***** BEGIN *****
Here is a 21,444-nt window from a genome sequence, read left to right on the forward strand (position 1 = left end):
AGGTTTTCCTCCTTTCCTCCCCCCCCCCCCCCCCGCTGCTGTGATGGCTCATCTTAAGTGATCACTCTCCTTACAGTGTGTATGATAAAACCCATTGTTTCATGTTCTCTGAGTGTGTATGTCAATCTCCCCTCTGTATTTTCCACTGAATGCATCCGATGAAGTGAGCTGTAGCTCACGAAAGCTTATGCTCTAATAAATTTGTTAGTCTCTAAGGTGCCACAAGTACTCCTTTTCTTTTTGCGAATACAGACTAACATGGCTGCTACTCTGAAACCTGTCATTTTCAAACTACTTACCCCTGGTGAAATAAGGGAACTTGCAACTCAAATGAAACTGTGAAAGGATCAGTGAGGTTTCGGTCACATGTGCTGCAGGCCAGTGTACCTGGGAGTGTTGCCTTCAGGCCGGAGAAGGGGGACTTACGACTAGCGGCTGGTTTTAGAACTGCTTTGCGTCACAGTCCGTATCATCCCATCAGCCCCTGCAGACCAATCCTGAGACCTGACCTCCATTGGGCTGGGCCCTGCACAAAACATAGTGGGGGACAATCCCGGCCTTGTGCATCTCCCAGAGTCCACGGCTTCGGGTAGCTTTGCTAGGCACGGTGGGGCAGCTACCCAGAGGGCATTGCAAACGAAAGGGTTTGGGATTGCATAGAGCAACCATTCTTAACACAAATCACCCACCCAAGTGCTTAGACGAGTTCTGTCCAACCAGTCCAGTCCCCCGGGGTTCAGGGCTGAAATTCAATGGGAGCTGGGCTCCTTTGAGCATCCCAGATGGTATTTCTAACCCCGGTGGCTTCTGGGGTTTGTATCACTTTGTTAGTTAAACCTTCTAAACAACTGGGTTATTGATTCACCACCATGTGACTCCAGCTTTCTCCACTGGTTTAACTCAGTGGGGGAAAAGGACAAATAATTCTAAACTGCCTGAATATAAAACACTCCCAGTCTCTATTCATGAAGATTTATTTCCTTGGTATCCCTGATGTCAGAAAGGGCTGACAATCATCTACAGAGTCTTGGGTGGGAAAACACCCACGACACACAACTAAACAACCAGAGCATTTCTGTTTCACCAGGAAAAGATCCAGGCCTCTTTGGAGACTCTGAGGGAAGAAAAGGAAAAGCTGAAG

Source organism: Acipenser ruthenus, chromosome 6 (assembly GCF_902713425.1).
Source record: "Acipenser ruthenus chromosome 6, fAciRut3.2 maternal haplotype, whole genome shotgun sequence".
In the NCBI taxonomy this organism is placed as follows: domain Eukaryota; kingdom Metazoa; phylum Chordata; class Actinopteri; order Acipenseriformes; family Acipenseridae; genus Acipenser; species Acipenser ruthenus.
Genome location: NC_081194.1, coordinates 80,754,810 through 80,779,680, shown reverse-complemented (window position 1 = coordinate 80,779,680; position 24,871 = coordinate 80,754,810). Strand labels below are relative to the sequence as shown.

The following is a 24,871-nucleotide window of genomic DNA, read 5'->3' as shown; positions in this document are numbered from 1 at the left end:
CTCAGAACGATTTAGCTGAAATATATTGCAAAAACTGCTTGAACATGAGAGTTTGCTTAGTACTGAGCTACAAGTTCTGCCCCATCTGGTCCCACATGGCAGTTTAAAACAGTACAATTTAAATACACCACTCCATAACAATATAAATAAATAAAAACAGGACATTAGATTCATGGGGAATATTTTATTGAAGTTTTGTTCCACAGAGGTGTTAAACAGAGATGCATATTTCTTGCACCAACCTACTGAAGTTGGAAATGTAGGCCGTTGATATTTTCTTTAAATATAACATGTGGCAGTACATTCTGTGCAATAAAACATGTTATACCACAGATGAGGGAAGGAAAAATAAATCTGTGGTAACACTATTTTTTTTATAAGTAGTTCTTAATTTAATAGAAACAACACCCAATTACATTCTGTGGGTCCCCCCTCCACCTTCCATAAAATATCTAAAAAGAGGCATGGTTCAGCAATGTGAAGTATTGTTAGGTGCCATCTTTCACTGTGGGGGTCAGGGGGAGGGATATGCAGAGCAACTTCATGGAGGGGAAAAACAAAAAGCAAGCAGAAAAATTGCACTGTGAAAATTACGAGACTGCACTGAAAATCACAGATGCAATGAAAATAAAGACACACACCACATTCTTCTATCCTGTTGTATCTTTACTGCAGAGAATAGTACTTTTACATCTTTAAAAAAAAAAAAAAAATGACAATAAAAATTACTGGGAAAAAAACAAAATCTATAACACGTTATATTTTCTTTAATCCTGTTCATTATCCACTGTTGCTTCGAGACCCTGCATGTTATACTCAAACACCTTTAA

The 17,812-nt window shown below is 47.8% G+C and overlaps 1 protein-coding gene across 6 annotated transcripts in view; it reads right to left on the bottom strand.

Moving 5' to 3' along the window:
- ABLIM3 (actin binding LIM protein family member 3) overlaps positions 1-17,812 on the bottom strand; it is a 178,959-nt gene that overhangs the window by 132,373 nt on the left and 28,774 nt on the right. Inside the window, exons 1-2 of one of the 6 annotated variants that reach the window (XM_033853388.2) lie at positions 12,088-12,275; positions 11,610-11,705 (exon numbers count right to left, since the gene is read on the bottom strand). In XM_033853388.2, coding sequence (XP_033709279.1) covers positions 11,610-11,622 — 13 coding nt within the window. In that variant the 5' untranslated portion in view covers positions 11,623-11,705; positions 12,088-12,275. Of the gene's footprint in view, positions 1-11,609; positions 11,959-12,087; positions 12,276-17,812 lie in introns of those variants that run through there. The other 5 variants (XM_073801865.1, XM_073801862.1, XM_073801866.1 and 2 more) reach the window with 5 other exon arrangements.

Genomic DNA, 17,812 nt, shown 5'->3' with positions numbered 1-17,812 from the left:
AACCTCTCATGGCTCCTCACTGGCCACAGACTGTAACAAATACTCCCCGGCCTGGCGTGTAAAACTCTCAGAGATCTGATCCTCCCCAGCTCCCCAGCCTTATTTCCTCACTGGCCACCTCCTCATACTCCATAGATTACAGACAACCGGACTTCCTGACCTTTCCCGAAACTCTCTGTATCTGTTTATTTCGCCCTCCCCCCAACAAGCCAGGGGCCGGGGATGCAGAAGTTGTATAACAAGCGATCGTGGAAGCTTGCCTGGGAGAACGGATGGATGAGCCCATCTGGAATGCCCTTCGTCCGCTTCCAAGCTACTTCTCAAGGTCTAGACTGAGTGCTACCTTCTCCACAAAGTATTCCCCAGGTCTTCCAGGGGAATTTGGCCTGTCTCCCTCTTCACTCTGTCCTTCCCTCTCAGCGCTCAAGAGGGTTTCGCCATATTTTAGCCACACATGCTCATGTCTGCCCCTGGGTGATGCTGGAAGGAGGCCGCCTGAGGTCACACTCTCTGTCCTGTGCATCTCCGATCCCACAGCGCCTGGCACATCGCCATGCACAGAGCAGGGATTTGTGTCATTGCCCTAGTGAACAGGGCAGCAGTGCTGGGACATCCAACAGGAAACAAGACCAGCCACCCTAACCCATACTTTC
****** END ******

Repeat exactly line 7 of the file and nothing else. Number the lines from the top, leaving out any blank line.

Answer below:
The following is a 24,871-nucleotide window of genomic DNA, read 5'->3' as shown; positions in this document are numbered from 1 at the left end: